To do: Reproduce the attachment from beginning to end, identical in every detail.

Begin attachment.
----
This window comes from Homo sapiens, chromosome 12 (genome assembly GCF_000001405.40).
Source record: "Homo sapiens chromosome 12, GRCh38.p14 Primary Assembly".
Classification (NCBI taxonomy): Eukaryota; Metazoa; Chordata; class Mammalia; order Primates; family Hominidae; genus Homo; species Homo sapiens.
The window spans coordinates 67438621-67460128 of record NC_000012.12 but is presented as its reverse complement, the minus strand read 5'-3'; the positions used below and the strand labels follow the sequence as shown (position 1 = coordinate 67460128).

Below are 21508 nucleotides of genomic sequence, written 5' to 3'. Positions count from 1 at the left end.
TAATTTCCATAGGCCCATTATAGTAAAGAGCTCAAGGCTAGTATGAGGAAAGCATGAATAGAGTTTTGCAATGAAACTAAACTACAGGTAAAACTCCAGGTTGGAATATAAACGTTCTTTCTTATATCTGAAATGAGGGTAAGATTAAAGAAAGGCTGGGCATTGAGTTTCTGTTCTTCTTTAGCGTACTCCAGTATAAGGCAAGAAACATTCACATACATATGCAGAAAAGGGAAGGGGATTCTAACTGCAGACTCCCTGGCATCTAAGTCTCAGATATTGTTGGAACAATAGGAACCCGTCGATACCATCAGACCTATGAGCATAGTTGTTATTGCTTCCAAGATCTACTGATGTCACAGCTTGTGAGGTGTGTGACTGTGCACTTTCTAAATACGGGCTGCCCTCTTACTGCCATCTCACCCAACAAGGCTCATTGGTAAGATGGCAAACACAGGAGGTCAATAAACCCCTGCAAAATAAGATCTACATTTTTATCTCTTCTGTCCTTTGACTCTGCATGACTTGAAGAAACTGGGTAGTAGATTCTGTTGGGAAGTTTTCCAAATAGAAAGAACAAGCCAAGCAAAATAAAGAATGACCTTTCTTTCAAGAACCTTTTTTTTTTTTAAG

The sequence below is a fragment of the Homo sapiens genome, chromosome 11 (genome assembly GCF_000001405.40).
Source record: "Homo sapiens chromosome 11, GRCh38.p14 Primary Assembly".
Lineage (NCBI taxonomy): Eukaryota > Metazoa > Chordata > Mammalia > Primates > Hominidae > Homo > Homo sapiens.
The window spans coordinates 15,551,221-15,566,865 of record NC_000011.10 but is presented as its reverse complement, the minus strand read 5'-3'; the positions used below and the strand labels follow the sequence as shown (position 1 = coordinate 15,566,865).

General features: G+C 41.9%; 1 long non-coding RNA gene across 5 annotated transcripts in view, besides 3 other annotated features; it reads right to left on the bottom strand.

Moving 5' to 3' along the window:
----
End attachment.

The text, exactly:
This window comes from Homo sapiens, chromosome 12 (genome assembly GCF_000001405.40).
Source record: "Homo sapiens chromosome 12, GRCh38.p14 Primary Assembly".
Classification (NCBI taxonomy): Eukaryota; Metazoa; Chordata; class Mammalia; order Primates; family Hominidae; genus Homo; species Homo sapiens.
The window spans coordinates 67438621-67460128 of record NC_000012.12 but is presented as its reverse complement, the minus strand read 5'-3'; the positions used below and the strand labels follow the sequence as shown (position 1 = coordinate 67460128).

Below are 21508 nucleotides of genomic sequence, written 5' to 3'. Positions count from 1 at the left end.
TAATTTCCATAGGCCCATTATAGTAAAGAGCTCAAGGCTAGTATGAGGAAAGCATGAATAGAGTTTTGCAATGAAACTAAACTACAGGTAAAACTCCAGGTTGGAATATAAACGTTCTTTCTTATATCTGAAATGAGGGTAAGATTAAAGAAAGGCTGGGCATTGAGTTTCTGTTCTTCTTTAGCGTACTCCAGTATAAGGCAAGAAACATTCACATACATATGCAGAAAAGGGAAGGGGATTCTAACTGCAGACTCCCTGGCATCTAAGTCTCAGATATTGTTGGAACAATAGGAACCCGTCGATACCATCAGACCTATGAGCATAGTTGTTATTGCTTCCAAGATCTACTGATGTCACAGCTTGTGAGGTGTGTGACTGTGCACTTTCTAAATACGGGCTGCCCTCTTACTGCCATCTCACCCAACAAGGCTCATTGGTAAGATGGCAAACACAGGAGGTCAATAAACCCCTGCAAAATAAGATCTACATTTTTATCTCTTCTGTCCTTTGACTCTGCATGACTTGAAGAAACTGGGTAGTAGATTCTGTTGGGAAGTTTTCCAAATAGAAAGAACAAGCCAAGCAAAATAAAGAATGACCTTTCTTTCAAGAACCTTTTTTTTTTTTAAG

The sequence below is a fragment of the Homo sapiens genome, chromosome 11 (genome assembly GCF_000001405.40).
Source record: "Homo sapiens chromosome 11, GRCh38.p14 Primary Assembly".
Lineage (NCBI taxonomy): Eukaryota > Metazoa > Chordata > Mammalia > Primates > Hominidae > Homo > Homo sapiens.
The window spans coordinates 15,551,221-15,566,865 of record NC_000011.10 but is presented as its reverse complement, the minus strand read 5'-3'; the positions used below and the strand labels follow the sequence as shown (position 1 = coordinate 15,566,865).

General features: G+C 41.9%; 1 long non-coding RNA gene across 5 annotated transcripts in view, besides 3 other annotated features; it reads right to left on the bottom strand.

Moving 5' to 3' along the window: